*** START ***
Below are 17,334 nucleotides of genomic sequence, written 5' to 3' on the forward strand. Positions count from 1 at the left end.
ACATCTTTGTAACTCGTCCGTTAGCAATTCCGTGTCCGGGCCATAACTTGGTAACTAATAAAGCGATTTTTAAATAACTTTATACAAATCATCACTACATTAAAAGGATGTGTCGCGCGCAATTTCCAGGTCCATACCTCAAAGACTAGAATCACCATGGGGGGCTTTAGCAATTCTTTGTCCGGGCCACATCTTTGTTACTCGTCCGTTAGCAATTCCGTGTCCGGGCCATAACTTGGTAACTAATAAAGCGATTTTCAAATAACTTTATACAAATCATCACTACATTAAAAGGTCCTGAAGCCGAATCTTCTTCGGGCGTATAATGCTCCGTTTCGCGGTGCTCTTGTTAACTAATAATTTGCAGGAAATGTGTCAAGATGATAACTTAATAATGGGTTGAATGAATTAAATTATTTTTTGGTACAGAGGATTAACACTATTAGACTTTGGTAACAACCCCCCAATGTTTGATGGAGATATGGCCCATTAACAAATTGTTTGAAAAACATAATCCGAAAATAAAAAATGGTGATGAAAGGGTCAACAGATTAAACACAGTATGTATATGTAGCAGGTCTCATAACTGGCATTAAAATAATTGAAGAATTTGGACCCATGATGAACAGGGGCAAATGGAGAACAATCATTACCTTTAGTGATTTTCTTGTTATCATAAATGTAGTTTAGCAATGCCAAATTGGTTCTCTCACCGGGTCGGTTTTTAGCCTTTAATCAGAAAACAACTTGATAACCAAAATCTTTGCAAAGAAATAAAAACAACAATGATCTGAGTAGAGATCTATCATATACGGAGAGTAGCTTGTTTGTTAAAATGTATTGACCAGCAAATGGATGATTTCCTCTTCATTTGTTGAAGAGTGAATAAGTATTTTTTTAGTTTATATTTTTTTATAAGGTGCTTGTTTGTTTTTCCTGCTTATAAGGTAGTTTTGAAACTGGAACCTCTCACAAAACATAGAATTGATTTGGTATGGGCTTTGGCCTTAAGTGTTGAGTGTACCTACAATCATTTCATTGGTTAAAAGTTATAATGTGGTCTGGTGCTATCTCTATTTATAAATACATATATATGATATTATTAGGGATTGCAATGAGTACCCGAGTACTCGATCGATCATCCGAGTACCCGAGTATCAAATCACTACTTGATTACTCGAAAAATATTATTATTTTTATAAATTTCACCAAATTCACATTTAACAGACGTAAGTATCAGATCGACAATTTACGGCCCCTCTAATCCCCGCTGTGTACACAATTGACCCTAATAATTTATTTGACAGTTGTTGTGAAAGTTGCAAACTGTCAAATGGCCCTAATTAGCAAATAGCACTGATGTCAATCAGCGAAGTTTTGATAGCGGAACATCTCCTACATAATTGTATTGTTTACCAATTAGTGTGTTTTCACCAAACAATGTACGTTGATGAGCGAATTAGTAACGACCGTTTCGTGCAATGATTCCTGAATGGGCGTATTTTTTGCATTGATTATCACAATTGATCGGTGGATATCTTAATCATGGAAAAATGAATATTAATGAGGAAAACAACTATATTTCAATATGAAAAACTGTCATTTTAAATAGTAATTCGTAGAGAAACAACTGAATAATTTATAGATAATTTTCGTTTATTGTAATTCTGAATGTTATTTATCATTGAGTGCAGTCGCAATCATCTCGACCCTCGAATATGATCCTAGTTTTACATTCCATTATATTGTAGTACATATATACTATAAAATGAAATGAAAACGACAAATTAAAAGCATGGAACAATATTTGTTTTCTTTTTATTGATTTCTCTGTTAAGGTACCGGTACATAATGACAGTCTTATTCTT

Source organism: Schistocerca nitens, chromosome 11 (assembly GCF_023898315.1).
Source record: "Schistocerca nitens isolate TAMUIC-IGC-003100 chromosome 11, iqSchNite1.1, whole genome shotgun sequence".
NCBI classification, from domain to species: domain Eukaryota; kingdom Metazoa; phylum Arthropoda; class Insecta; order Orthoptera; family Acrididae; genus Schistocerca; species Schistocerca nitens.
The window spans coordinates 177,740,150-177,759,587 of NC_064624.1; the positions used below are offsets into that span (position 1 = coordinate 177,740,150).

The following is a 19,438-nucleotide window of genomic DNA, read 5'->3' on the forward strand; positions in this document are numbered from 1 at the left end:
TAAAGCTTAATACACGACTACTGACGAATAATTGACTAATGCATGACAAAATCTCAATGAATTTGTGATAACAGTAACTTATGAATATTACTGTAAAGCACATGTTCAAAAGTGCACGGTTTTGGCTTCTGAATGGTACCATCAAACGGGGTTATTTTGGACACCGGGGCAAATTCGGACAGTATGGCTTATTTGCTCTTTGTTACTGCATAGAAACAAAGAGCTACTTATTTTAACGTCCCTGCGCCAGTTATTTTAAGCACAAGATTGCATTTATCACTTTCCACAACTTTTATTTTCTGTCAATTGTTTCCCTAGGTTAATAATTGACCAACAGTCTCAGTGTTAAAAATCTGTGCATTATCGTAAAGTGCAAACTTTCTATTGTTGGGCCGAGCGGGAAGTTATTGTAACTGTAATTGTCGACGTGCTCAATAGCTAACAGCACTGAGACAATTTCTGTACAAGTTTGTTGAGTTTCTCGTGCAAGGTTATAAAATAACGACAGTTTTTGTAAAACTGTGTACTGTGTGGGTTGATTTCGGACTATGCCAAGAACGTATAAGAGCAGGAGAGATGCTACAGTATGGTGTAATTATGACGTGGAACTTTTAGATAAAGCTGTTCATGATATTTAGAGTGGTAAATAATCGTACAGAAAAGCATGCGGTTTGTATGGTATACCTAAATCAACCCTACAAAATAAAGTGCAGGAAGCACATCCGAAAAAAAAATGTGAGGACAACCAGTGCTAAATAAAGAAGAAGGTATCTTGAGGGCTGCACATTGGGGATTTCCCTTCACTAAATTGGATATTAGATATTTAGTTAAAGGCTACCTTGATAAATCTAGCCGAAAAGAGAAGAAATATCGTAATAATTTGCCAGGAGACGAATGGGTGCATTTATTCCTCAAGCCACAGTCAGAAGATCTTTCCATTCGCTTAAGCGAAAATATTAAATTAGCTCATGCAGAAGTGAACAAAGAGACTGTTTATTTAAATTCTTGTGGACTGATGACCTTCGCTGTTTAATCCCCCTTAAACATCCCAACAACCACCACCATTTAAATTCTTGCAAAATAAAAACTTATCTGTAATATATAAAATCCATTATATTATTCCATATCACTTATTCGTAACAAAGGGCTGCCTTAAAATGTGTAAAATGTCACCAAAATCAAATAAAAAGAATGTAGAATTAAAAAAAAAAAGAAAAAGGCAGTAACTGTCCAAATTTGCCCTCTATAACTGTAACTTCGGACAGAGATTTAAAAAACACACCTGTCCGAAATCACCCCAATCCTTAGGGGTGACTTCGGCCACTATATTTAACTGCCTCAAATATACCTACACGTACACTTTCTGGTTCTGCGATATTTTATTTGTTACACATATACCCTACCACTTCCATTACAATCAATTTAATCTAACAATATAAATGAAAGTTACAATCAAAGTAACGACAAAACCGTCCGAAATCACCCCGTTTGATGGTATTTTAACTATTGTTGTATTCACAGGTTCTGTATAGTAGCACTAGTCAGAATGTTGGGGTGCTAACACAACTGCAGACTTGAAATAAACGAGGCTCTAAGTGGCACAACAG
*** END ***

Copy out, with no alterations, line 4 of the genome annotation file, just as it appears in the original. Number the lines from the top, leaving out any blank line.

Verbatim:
Source record: "Schistocerca nitens isolate TAMUIC-IGC-003100 chromosome 11, iqSchNite1.1, whole genome shotgun sequence".